Kintu | Jennifer Nansubuga Makumbi (Uganda)
This is a masterpiece that deserves wide readership. While staying true to Ugandan history and culture, it is also highly readable and relatable. It traces the history of Uganda through a family bound by an 18th-century curse. Check out this excellent Guardian review.
My Name is Red | Orhan Pamuk (Turkey)
Embarrassingly, I had never read anything by this Nobel-prize winning writer. This is a brilliant novel set in late sixteenth-century Istanbul. Each chapter is like a piece in a gigantic puzzle, told from the perspectives of multiple (often unreliable) narrators. At once a murder mystery, a love story, and a meditation on art and religion, this book is also compulsively readable. Highly recommended.
Crossing the River | Caryl Phillips (Saint Kitts and Nevis)
This is an excellent novel that reaches across centuries and continents to tell the story of slavery through four narratives: a freed slave in Liberia in the early 1840s, an elderly black woman in the US west in the late 1800s, the captain of an English slave ship in the early 1800s, and a working-class English woman in WWII. Read this NY Times review. The scope and ambition of this book are astonishing.
More good books
Jordan: All the Battles | Ma’n Abu Taleb
This is a highly readable and enjoyable book. Powered by lean and muscular prose, this novel tells the story of a man in his late 20s who discovers boxing and searches for a meaningful life.
Lebanon: The American Quarter | Jabbour Douaihy
This is a nuanced and deeply affecting novel that explores several lives that intertwine in this declining neighbourhood of Tripoli. Ably translated by Paula Haydar.
Eve Out of Her Ruins | Ananda Devi (Mauritius)
A highly readable book about a group of teenagers living in poverty in the shadow of Mauritian tourism. Dynamic language in translation, mixing Creole with French.
Paradise of the Blind |Duong Thu Huong (Vietnam)
This fascinating novel sheds light on Vietnam as it modernizes, through the intersection of three women: a young woman, Hang, her mother, and her wealthy aunt. Through their stories, Huong conveys the complexity of Vietnamese life and the contrasts and its political, social, and generational divides.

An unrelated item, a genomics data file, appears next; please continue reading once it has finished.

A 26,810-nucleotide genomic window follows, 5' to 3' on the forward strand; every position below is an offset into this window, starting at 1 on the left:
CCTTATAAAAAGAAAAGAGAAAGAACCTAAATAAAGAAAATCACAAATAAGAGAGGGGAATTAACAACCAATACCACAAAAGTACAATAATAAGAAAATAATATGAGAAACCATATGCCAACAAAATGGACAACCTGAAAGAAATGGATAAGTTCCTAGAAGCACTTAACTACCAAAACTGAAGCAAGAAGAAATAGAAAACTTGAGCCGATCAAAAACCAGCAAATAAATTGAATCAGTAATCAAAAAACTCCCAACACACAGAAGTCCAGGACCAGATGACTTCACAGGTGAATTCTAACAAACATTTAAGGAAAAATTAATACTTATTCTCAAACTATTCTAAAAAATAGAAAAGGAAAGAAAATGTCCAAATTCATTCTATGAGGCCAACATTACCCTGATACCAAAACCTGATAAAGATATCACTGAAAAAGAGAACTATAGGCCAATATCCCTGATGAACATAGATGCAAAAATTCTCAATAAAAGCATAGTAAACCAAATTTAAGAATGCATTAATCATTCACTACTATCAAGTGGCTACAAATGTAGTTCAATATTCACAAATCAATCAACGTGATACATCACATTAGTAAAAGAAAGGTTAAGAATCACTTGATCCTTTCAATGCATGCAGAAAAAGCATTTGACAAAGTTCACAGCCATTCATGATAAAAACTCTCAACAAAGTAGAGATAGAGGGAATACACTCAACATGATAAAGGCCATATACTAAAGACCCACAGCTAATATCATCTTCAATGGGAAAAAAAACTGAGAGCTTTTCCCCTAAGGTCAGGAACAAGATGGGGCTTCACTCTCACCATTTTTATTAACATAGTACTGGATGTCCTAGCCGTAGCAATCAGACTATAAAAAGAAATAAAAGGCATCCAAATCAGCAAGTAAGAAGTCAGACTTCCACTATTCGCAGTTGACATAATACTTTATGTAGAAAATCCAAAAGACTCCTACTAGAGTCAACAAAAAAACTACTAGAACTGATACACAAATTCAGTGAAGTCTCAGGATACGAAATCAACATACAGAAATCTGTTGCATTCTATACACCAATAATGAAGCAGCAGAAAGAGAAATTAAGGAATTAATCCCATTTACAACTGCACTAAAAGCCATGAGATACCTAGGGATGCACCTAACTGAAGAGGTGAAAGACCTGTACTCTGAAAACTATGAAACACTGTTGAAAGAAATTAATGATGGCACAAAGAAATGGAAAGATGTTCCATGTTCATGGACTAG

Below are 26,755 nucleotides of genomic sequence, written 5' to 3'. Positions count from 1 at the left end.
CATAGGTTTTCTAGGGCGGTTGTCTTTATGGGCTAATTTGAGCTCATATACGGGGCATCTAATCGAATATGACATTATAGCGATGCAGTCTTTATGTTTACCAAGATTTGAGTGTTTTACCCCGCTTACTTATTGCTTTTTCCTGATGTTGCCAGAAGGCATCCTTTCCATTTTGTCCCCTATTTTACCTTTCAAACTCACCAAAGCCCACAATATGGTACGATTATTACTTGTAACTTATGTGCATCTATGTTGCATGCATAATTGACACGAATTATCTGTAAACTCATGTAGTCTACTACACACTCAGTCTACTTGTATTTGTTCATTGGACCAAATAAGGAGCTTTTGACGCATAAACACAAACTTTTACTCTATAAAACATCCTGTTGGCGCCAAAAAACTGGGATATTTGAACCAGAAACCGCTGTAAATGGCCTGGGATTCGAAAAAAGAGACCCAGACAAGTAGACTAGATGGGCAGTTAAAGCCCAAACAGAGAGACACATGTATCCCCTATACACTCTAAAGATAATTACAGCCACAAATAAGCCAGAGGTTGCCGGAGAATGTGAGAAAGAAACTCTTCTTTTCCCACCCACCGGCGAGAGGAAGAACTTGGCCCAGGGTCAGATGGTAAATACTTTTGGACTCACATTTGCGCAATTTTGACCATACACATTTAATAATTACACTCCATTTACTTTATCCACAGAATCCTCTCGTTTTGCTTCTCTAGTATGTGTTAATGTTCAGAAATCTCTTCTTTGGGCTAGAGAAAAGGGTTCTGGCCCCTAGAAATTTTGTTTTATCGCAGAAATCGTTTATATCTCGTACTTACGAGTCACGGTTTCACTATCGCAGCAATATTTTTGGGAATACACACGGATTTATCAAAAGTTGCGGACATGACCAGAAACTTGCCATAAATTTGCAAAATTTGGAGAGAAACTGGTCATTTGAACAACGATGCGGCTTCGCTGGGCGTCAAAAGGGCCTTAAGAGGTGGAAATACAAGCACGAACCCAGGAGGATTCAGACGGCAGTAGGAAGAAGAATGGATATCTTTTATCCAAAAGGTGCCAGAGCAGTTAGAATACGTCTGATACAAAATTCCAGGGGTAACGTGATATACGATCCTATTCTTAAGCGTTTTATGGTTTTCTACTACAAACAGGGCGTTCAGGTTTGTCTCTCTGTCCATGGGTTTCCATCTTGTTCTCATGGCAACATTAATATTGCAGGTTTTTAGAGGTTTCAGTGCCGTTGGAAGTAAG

The Piano Cemetery | José Luís Peixoto (Portugal)
This novel, based on the life Portuguese runner Francisco Lázaro, the first Olympian athlete to die during an event, delves into the complex relationships in a family. The story is sometimes difficult to follow, as it shifts between narration of father (now dead) and son, both with the same name. But it is worth the effort.
The Girl Who Fell to Earth | Sophia Al Maria (Qatar)
A fascinating coming-of-age memoir from a young woman growing up in split lives between Washington State and Qatar, with interesting insights into the changing lives of once nomadic tribes of Qatar.
Land of Green Plums | Herta Müller (Romania)
This is a stark, haunting book that evokes the terror of living in the Romania of Nicolae Ceaușescu. (As an aside, I remember vividly as a 17 year-old living in France watching TV coverage as Ceaușescu was overthrown and executed.) This semi-autobiographical novel tells the story of a girl and two friends, vaguely dissident, who make their way through a society devastated by totalitarian rule. The prose is spare but forceful, and powers a story filled with bitter rage. Müller won the Nobel Prize for Literature in 2009.
Year of the Comet | Sergei Lebedev (Russia)
A fascinating coming-of-age story that explores the disintegration of the Soviet Union through the eyes of a child. Included on World Literature Today’s 75 Notable Translations of 2017.
The Hired Man |
This book is so good and I couldn’t put it down. Set in Croatia, it explores the long aftermath of war and its betrayals. The understated narration belies the complex story and evokes a simmering tension and threat of violence. Read this one.
The Sickness | Alberto Barrera Tyska (Venezuala)
A powerful short novel, written in direct and compelling prose, that explores people dealing with illness and mortality. A father-son relationship is that its heart.
Links | Nuruddin Farah (Somalia)
A fascinating novel, the first in a trilogy, that looks critically (and sorrowfully) at the Somalia civil war of the 1990s. Embarrassed that I had not heard of Farah, one of the world’s fine writers and winner of the Neustadt Prize in 2008.
The Blue Sky | Galsan Tschinag (Mongolia)
This autobiography, the first in a trilogy, tells the story of the author’s childhood living with this nomadic shepherd family in western Mongolia in the 1940s. Its depiction of the difficult but beautiful life in nature, with hints of looming modernity, is deeply affecting. Simply wonderful storytelling.